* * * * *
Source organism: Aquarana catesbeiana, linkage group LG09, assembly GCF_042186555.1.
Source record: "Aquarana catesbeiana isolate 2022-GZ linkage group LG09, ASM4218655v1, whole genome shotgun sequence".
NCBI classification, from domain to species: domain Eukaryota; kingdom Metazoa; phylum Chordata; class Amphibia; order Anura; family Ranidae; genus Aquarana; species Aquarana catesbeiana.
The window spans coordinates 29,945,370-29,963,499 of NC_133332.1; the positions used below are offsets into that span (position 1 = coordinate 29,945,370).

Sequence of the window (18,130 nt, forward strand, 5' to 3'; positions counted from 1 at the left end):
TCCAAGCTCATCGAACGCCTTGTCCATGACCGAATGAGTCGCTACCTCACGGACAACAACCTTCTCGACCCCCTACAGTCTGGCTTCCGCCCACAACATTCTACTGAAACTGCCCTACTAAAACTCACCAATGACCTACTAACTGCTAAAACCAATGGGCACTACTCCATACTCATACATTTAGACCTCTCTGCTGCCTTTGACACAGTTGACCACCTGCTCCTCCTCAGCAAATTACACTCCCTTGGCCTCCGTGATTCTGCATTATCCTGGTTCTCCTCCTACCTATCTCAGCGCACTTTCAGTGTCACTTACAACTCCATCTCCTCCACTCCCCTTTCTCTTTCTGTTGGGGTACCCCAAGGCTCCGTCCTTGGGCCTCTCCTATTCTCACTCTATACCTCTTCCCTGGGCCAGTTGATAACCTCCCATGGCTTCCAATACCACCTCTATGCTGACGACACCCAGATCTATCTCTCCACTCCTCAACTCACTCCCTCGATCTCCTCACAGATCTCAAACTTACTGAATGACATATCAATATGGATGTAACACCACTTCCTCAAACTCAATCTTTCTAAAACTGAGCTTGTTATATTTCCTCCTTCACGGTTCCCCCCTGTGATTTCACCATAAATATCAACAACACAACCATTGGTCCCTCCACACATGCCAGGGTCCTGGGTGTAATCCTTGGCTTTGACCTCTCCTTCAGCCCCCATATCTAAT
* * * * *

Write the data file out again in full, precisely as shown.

Source organism: Aquarana catesbeiana, linkage group LG09, assembly GCF_042186555.1.
Source record: "Aquarana catesbeiana isolate 2022-GZ linkage group LG09, ASM4218655v1, whole genome shotgun sequence".
NCBI classification, from domain to species: domain Eukaryota; kingdom Metazoa; phylum Chordata; class Amphibia; order Anura; family Ranidae; genus Aquarana; species Aquarana catesbeiana.
The window spans coordinates 29,945,370-29,963,499 of NC_133332.1; the positions used below are offsets into that span (position 1 = coordinate 29,945,370).

Sequence of the window (18,130 nt, forward strand, 5' to 3'; positions counted from 1 at the left end):
TCCAAGCTCATCGAACGCCTTGTCCATGACCGAATGAGTCGCTACCTCACGGACAACAACCTTCTCGACCCCCTACAGTCTGGCTTCCGCCCACAACATTCTACTGAAACTGCCCTACTAAAACTCACCAATGACCTACTAACTGCTAAAACCAATGGGCACTACTCCATACTCATACATTTAGACCTCTCTGCTGCCTTTGACACAGTTGACCACCTGCTCCTCCTCAGCAAATTACACTCCCTTGGCCTCCGTGATTCTGCATTATCCTGGTTCTCCTCCTACCTATCTCAGCGCACTTTCAGTGTCACTTACAACTCCATCTCCTCCACTCCCCTTTCTCTTTCTGTTGGGGTACCCCAAGGCTCCGTCCTTGGGCCTCTCCTATTCTCACTCTATACCTCTTCCCTGGGCCAGTTGATAACCTCCCATGGCTTCCAATACCACCTCTATGCTGACGACACCCAGATCTATCTCTCCACTCCTCAACTCACTCCCTCGATCTCCTCACAGATCTCAAACTTACTGAATGACATATCAATATGGATGTAACACCACTTCCTCAAACTCAATCTTTCTAAAACTGAGCTTGTTATATTTCCTCCTTCACGGTTCCCCCCTGTGATTTCACCATAAATATCAACAACACAACCATTGGTCCCTCCACACATGCCAGGGTCCTGGGTGTAATCCTTGGCTTTGACCTCTCCTTCAGCCCCCATATCTAAT